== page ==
(Pointing to a chief culprit in a bad movie can be hard. It's easy to blame the script -- but as many script writers will tell you, the script they wrote often doesn't end up on the screen, as the director, or the actors, or the producers, take it upon themselves to make alterations will-nilly. Black Swarm may've been disjointed and nonsensical...but who made it that way may never be known!)
Now again, I'm not saying these movies were meant to be bad. Nor that there wasn't some creative or artistic impulse driving them. As mentioned, Carny took the usual creature feature premise and added the novel twist of the travelling carnival. Black Swarm took killer bugs...and added (albeit ill-conceived) a zombie-type aspect, plus some character drama. Yes -- the writers, actors, directors etc. I think genuinely put some effort into them -- but without support of the producers, without a sense that anyone in charge really cared one way or the other about making a good movie, such effort bleeds away and everyone is just left hitting their marks and waiting till payday. That's kind of the point I'm making: these didn't necessarily come across as movies made by talentless hacks, so much as they were made by competent professionals who lacked encouragement. It's like a bright child who's failing school because his parents and teachers aren't nurturing him.
The reason I harp on the idea of whether anyone cared is because, in a way, these movies weren't unsalvageable -- I'm not saying they could be great movies, but as Roy Scheider says in All That Jazz...they could be made "better". I said the zombie thread in Black Swarm was ill-conceived, but really what I meant was it was poorly executed. Indeed, when you turn on this killer bug flick, and suddenly see a zombie wandering around...it actually piques your interest, because it was unexpected. And for the first couple of scenes, they're kind of creepy...but once you're more than half way through the film and no one has even noticed, they just become silly. Or the romantic tension between the heroine and her ex-brother-in-law could've been effective (certainly we could appreciate the emotional obstacle -- he was a twin, so he looked just like her dead hubby) but what was odd...was how few scenes Allen and Roberts had for a lot of the film. It's hard to generate sexual chemistry when the actors aren't even in the same frame! And so on. There were a lot of bad scenes, ludicrous scenes, ill-thought ideas...that probably could've been saved, not by throwing the baby out with the bath water, but just by someone having the desire -- and wisdom -- to say, y'know, this doesn't work, can we make it better? Again, I'm not saying Black Swarm would've ever been nominated for an award -- but it certainly could've been an agreeable little time killer, even for a killer bug movie.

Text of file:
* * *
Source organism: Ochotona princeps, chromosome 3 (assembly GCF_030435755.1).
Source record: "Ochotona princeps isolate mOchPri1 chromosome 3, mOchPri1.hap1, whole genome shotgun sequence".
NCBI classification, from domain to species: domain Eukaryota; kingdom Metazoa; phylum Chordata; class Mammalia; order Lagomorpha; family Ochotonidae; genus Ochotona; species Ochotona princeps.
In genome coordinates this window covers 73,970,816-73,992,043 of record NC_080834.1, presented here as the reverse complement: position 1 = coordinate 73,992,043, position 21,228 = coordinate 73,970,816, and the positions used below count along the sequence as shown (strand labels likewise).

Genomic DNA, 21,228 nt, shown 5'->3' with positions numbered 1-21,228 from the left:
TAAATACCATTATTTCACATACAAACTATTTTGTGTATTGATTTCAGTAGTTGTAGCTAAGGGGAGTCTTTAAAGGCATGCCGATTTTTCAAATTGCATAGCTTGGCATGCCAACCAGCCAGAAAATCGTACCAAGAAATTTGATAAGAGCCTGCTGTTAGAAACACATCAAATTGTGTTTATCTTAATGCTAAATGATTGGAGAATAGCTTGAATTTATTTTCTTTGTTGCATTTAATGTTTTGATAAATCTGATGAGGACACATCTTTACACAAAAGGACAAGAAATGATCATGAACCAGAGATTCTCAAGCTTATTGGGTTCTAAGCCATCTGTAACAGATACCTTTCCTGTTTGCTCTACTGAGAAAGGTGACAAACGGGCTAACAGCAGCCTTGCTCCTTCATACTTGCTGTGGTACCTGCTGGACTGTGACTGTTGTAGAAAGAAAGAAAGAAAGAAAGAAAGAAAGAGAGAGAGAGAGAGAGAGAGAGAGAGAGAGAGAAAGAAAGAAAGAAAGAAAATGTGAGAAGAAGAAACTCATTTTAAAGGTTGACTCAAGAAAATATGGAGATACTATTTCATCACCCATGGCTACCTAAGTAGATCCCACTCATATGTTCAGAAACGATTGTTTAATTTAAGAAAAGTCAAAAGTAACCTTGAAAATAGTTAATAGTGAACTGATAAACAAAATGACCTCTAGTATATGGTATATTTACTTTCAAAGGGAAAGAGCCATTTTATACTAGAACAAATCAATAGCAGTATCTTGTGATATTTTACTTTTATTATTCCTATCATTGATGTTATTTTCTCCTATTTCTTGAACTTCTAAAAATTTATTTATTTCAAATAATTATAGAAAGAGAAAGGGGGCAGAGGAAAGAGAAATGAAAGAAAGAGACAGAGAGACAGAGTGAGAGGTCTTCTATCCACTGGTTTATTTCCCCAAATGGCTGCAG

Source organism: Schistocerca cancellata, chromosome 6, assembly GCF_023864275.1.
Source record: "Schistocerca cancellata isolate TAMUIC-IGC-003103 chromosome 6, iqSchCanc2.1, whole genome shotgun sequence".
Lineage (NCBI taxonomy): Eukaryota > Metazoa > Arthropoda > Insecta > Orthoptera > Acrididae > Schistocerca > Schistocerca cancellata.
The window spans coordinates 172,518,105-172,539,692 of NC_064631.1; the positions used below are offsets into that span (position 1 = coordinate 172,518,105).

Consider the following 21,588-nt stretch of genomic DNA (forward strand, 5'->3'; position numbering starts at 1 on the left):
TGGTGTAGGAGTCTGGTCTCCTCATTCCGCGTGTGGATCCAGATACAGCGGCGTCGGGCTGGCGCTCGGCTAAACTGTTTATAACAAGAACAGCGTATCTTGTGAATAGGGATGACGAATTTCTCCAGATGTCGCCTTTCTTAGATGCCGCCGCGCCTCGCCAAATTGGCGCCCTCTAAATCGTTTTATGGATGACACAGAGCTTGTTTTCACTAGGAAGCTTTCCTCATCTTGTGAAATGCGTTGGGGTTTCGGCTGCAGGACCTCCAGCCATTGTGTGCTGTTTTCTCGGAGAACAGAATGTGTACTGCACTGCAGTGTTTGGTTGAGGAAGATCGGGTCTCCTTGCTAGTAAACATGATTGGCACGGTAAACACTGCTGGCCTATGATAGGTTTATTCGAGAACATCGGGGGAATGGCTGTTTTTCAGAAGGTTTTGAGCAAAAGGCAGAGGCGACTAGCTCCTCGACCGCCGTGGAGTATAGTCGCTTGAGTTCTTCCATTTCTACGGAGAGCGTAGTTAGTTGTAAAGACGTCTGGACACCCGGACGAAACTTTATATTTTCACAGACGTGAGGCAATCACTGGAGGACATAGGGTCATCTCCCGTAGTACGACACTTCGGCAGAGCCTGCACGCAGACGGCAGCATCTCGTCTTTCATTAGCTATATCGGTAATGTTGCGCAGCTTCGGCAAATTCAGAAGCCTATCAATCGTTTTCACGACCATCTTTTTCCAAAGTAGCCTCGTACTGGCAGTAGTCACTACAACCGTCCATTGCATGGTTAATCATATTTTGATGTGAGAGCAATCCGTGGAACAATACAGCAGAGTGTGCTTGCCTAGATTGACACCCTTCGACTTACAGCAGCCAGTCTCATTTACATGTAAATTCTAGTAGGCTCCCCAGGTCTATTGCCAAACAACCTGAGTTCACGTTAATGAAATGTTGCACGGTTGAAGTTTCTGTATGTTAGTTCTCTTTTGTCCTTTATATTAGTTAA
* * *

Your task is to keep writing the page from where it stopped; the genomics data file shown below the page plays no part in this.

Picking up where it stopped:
The Saturday night suspense flicks aired on CanWest-Global are similar -- not wholly bad (though some are) but just doggedly, determinedly generic. Something to fill a time slot.
Now -- am I crazy? you ask. After all, surely executives and programmers must be concerned about quality -- that's their bread and butter. Well, not really, because you forget the eternal optimism of the viewer. The Peanuts paradigm, the "Charlie Brown running for the football that Lucy pulls away" scenario. Because reading some of the comments on the IMDB, a lot of these people who dislike these films freely admit they had low expectations, that they had seen plenty of these bad films before, that SyFy had a bad reputation for TV movies...but still they turned them on. Because they hoped. They hoped this time the programmers wouldn't pull that football away and it would be a good movie. And that's all the programmers care about...that the audience tunes in. They don't care if you enjoyed it. They don't care if you recommend it to your friends (cause by the time it is re-aired months down the line, your friends will have forgotten you warned them away). They don't care if your eyes bleed and your ears explode from watching it. They just care that you watch.
To use another Peanuts analogy, in one strip a character points out to Linus that he's polished only the front of his shoes. Linus responds that's because he only cares what people think of him when he enters a room...he doesn't care what they think of him when he leaves! So programmers don't care whether you enjoyed a movie -- they just care that you turn it on in the first place.